Pulling the future into the present

… but it’s slippery

A wheatfield near our home

A lot of people can see the bits of the future, and quite a lot of us have the extra talent of somehow taking hold of a bit of the future and wrestling it down into the present.

‘I can imagine a day when cars are electric,’ someone might say. Or maybe an executive in a car company might say, ‘I predict one day there’ll be a lot of electric cars on the road.’ Both are seeing the future but not necessarily doing anything about it.

Someone else might say, ‘I’m going to build and mass-produce electic cars.’ Such people don’t just see the future. They drag it into the present.

Lovers, farmers, teachers and entrepreneurs do this all the time. Perhaps nearly all of us do it sometime, when we look at some future target or goal and move from ‘that would be nice’ to ‘I’m going to do everything I can to make that happen.’

The world of the prophet

True in everyday life, this is also true in Christian discipleship. The Christian faith adds quite a bit to our innate human ability to drag the future the into present. We add God and prayer to the equation, and also the theological sense that there is a good future held in God’s hands. It can be sampled, if not fully fulfilled, in our ordinary lives here. Even more controversially, perhaps, God can promise us things.

This leads us to the world of the prophet, or intercessor, that lonely place where someone has taken hold of God, or God has taken hold of someone, who will pray and work and agitate and cry and pray again until the future is born on earth, because God has led them into that lonely place. They feel he has promised them something and they have altered their life around that promise.

This is a subtle and difficult place. Because we can be completely wrong. Think of the pastor counselling a series of young men in a church, all of whom think God has promised them the same girl will be his wife. We can also be incompletely wrong, in that God has genuinely promised something, but we have embellished it over the months, and our embellishments don’t happen, even if the promise does. Or we can be wrong in that God was promising and we were wearing tin ears, so the fulfilment of the promise comes as a total surprise (think of the disciples’ response to the resurrection).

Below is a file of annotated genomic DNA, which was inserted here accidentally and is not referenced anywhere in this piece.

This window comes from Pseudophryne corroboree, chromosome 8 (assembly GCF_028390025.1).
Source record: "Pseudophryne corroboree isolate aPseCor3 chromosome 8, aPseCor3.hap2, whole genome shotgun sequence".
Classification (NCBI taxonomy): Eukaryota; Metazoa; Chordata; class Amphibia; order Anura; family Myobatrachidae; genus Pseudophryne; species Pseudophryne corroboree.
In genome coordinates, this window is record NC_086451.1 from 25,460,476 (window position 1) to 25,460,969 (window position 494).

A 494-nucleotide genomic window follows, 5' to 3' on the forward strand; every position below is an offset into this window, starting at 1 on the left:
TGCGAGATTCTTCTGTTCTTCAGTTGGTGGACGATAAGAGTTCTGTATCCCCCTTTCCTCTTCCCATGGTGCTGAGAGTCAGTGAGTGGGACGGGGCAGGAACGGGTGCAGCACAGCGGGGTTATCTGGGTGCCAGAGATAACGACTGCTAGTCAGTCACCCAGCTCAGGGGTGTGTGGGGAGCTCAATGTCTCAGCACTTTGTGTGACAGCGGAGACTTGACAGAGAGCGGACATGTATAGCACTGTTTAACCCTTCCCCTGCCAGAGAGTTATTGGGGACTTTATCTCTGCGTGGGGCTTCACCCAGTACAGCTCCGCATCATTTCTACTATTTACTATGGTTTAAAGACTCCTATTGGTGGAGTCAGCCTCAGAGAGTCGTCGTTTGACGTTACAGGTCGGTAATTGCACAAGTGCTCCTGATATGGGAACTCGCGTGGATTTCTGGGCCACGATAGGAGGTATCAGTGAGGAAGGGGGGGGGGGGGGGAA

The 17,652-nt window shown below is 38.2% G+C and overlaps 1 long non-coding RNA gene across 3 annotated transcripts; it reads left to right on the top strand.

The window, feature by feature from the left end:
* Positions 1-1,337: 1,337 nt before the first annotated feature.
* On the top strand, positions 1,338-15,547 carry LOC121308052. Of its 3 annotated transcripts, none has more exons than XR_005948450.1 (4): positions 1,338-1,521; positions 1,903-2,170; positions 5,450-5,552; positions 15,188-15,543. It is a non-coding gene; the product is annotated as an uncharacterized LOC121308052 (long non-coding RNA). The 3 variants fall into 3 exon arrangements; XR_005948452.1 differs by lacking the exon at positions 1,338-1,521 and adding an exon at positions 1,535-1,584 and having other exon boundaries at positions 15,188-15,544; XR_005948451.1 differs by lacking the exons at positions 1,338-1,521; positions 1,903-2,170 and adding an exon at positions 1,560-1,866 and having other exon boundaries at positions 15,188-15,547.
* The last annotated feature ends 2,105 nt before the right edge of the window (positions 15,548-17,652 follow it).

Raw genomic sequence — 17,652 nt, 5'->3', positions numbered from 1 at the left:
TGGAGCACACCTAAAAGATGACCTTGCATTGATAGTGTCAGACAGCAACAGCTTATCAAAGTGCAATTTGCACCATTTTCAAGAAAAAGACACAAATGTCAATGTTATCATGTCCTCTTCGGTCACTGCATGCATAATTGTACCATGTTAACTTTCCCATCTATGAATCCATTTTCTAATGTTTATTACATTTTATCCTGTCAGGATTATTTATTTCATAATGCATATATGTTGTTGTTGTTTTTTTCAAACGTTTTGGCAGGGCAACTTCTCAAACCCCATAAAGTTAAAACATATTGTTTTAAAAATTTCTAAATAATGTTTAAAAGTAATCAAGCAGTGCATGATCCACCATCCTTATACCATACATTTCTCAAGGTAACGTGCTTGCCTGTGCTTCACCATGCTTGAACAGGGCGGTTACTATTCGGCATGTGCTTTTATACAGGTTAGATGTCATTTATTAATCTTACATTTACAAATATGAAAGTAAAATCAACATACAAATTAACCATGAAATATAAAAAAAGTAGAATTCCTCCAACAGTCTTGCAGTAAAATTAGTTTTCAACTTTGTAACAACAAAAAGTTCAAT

But for all the misuse, there is good use. Think of the two characters, Simeon and Anna, around Jesus’ first presentation at the temple. They had waited decades, into great old age, and possibly the temple authorities thought they were a bit mad, but Simeon was finally able to say, ‘you may now dismiss your servant in peace, for my eyes have seen…’ 1. Note that in Simeon’s and Anna’s cases, the temple authorities’ robust common sense may not have been a good guide. This unlikely pair each saw something and held onto it, improbable as it was.

That quiet, burdened person in your church may be bearing the future in a womb of lonely prayer somewhere. Or it may be a false pregnancy. Or even (to mangle the metaphor) a bit of both. Be kind to them.

Wherever you ripe fields behold,
Waving to God their sheaves of gold,
Be sure some com of wheat has died,
Some saintly soul been crucified;
Someone has suffered, wept and prayed,
And fought hell’s legions undismayed.

Arthur S Booth-Clibborn, ‘There is no gain but by a loss’.
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  1. Luke 2:29-30

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